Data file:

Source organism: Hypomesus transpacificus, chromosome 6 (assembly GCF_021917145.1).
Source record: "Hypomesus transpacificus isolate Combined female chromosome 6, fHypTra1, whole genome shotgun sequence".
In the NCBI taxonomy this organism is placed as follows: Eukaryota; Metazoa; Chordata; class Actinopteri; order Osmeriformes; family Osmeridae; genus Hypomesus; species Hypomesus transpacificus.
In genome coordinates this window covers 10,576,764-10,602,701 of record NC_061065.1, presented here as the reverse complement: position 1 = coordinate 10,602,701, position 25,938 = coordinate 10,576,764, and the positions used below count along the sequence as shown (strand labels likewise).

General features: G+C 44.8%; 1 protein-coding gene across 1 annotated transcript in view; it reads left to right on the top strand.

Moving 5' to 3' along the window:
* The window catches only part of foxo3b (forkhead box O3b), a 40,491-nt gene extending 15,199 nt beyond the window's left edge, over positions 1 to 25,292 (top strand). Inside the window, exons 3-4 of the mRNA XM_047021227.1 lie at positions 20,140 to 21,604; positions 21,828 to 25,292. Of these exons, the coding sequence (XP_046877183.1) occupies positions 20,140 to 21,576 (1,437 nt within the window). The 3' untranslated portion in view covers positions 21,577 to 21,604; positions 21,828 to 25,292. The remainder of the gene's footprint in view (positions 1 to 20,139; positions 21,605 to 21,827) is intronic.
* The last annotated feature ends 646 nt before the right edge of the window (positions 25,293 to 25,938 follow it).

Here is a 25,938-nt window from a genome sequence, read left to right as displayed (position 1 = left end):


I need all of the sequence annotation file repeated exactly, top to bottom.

Source organism: Hypomesus transpacificus, chromosome 6 (assembly GCF_021917145.1).
Source record: "Hypomesus transpacificus isolate Combined female chromosome 6, fHypTra1, whole genome shotgun sequence".
In the NCBI taxonomy this organism is placed as follows: Eukaryota; Metazoa; Chordata; class Actinopteri; order Osmeriformes; family Osmeridae; genus Hypomesus; species Hypomesus transpacificus.
In genome coordinates this window covers 10,576,764-10,602,701 of record NC_061065.1, presented here as the reverse complement: position 1 = coordinate 10,602,701, position 25,938 = coordinate 10,576,764, and the positions used below count along the sequence as shown (strand labels likewise).

General features: G+C 44.8%; 1 protein-coding gene across 1 annotated transcript in view; it reads left to right on the top strand.

Moving 5' to 3' along the window:
* The window catches only part of foxo3b (forkhead box O3b), a 40,491-nt gene extending 15,199 nt beyond the window's left edge, over positions 1 to 25,292 (top strand). Inside the window, exons 3-4 of the mRNA XM_047021227.1 lie at positions 20,140 to 21,604; positions 21,828 to 25,292. Of these exons, the coding sequence (XP_046877183.1) occupies positions 20,140 to 21,576 (1,437 nt within the window). The 3' untranslated portion in view covers positions 21,577 to 21,604; positions 21,828 to 25,292. The remainder of the gene's footprint in view (positions 1 to 20,139; positions 21,605 to 21,827) is intronic.
* The last annotated feature ends 646 nt before the right edge of the window (positions 25,293 to 25,938 follow it).

Here is a 25,938-nt window from a genome sequence, read left to right as displayed (position 1 = left end):